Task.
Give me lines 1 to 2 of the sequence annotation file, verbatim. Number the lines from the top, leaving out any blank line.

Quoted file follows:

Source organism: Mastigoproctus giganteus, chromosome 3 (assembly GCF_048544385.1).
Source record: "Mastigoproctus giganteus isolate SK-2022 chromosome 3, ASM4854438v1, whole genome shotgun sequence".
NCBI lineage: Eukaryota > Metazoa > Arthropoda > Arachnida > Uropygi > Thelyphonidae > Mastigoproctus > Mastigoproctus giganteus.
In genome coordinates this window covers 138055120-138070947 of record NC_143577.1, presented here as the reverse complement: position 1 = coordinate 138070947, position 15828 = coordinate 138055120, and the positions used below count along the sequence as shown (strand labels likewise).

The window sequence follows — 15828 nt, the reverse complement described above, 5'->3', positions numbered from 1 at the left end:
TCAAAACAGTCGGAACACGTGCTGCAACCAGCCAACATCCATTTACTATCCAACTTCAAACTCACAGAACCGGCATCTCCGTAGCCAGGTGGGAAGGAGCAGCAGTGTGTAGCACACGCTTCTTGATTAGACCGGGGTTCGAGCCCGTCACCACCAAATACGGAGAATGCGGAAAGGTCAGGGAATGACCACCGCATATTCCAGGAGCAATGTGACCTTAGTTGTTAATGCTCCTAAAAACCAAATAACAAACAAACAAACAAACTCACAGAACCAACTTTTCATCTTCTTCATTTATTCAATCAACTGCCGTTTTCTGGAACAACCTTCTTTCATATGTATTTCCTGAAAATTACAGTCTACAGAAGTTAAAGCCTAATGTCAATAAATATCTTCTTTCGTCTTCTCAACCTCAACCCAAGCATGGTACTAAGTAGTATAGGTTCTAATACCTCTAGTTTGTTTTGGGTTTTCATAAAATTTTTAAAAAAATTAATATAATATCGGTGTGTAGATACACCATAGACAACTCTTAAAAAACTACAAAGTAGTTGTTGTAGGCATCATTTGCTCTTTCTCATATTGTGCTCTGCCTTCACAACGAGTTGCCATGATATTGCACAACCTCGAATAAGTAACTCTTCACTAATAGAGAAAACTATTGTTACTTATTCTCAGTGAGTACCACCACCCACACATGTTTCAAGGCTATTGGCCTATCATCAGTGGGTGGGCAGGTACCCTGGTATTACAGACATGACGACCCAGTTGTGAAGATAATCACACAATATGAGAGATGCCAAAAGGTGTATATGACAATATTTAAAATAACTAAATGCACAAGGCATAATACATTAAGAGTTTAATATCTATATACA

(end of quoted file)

Source organism: Mastigoproctus giganteus, chromosome 3 (assembly GCF_048544385.1).
Source record: "Mastigoproctus giganteus isolate SK-2022 chromosome 3, ASM4854438v1, whole genome shotgun sequence".